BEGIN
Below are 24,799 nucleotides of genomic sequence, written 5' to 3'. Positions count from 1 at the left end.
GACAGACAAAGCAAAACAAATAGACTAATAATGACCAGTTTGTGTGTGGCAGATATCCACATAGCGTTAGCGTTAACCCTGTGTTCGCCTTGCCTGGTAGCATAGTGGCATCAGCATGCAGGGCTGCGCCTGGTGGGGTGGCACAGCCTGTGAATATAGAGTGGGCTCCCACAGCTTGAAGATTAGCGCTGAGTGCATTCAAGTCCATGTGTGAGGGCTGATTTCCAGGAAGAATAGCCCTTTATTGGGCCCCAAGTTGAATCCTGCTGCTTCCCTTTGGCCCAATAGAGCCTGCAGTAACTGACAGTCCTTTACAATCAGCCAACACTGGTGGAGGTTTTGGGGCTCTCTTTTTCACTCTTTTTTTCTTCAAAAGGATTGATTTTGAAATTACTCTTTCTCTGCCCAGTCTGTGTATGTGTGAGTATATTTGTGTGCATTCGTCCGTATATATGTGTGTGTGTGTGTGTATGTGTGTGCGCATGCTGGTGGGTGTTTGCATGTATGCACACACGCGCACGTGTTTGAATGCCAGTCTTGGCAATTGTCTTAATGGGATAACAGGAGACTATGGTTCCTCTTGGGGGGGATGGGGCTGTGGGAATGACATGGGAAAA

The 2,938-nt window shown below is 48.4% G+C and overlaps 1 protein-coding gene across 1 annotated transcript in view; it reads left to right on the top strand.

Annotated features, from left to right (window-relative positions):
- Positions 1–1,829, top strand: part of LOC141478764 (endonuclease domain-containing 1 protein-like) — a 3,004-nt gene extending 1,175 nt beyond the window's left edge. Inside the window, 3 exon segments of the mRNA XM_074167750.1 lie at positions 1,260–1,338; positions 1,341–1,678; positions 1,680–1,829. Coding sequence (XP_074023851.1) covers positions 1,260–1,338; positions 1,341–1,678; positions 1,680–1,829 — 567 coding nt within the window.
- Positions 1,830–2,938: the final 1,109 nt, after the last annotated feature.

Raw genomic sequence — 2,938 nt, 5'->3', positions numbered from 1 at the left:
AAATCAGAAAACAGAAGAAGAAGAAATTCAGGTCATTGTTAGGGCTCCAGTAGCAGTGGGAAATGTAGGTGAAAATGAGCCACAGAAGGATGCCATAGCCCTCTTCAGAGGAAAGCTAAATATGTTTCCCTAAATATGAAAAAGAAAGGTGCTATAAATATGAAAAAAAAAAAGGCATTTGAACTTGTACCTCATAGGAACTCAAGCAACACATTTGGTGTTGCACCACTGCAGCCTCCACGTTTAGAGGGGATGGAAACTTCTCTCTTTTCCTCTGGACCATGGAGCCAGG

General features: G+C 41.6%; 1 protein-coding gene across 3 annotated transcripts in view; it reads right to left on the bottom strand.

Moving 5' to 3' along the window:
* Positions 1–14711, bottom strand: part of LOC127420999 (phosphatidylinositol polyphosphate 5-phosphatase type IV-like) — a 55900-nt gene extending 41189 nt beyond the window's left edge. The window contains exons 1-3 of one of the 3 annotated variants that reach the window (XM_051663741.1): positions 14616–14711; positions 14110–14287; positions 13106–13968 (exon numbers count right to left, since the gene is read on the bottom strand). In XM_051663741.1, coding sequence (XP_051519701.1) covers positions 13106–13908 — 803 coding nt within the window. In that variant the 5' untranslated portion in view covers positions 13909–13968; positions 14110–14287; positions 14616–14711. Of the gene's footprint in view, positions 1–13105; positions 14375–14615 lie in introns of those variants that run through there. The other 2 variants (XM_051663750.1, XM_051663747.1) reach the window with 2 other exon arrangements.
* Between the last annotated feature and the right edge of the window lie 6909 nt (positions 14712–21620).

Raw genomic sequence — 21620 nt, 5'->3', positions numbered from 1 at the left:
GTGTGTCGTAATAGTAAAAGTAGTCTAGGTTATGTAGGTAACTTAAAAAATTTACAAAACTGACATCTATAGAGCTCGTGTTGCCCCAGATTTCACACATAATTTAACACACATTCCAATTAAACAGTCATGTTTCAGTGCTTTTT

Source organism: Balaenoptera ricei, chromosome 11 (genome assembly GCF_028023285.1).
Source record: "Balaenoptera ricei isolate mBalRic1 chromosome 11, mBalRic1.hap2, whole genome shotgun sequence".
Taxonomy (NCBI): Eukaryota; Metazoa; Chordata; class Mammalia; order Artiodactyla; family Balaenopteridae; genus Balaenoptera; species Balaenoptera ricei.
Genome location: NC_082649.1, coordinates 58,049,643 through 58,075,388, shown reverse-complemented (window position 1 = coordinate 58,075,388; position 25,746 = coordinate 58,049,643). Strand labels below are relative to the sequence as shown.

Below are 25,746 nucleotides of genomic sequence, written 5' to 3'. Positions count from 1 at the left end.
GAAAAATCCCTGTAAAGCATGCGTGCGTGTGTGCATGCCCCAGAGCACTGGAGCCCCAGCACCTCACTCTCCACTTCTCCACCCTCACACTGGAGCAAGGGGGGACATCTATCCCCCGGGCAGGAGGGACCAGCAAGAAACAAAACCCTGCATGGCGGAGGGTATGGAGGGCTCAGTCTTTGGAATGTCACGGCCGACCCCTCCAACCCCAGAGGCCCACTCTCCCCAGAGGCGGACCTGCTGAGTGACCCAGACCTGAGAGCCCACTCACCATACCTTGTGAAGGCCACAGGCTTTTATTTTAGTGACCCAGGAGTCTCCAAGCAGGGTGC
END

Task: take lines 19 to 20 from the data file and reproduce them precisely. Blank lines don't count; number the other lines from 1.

Below are 25,746 nucleotides of genomic sequence, written 5' to 3'. Positions count from 1 at the left end.
GAAAAATCCCTGTAAAGCATGCGTGCGTGTGTGCATGCCCCAGAGCACTGGAGCCCCAGCACCTCACTCTCCACTTCTCCACCCTCACACTGGAGCAAGGGGGGACATCTATCCCCCGGGCAGGAGGGACCAGCAAGAAACAAAACCCTGCATGGCGGAGGGTATGGAGGGCTCAGTCTTTGGAATGTCACGGCCGACCCCTCCAACCCCAGAGGCCCACTCTCCCCAGAGGCGGACCTGCTGAGTGACCCAGACCTGAGAGCCCACTCACCATACCTTGTGAAGGCCACAGGCTTTTATTTTAGTGACCCAGGAGTCTCCAAGCAGGGTGC